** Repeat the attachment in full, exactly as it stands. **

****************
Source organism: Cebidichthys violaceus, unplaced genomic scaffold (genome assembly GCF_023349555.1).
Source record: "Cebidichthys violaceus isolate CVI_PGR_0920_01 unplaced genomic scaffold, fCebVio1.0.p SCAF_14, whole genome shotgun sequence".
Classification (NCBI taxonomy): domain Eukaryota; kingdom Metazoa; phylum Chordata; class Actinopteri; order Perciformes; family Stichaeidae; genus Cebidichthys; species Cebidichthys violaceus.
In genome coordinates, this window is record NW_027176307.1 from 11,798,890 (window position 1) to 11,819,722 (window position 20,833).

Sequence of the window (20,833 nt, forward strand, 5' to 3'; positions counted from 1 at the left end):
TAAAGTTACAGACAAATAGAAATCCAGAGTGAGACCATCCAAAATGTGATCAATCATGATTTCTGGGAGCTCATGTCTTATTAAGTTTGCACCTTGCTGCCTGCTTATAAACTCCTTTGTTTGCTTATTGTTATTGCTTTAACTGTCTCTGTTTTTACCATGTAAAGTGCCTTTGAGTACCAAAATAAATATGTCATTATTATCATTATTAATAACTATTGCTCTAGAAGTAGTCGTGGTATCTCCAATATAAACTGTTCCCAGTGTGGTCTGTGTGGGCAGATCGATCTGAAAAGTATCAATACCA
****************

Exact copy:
Source organism: Cebidichthys violaceus, unplaced genomic scaffold (genome assembly GCF_023349555.1).
Source record: "Cebidichthys violaceus isolate CVI_PGR_0920_01 unplaced genomic scaffold, fCebVio1.0.p SCAF_14, whole genome shotgun sequence".
Classification (NCBI taxonomy): domain Eukaryota; kingdom Metazoa; phylum Chordata; class Actinopteri; order Perciformes; family Stichaeidae; genus Cebidichthys; species Cebidichthys violaceus.
In genome coordinates, this window is record NW_027176307.1 from 11,798,890 (window position 1) to 11,819,722 (window position 20,833).

Sequence of the window (20,833 nt, forward strand, 5' to 3'; positions counted from 1 at the left end):
TAAAGTTACAGACAAATAGAAATCCAGAGTGAGACCATCCAAAATGTGATCAATCATGATTTCTGGGAGCTCATGTCTTATTAAGTTTGCACCTTGCTGCCTGCTTATAAACTCCTTTGTTTGCTTATTGTTATTGCTTTAACTGTCTCTGTTTTTACCATGTAAAGTGCCTTTGAGTACCAAAATAAATATGTCATTATTATCATTATTAATAACTATTGCTCTAGAAGTAGTCGTGGTATCTCCAATATAAACTGTTCCCAGTGTGGTCTGTGTGGGCAGATCGATCTGAAAAGTATCAATACCA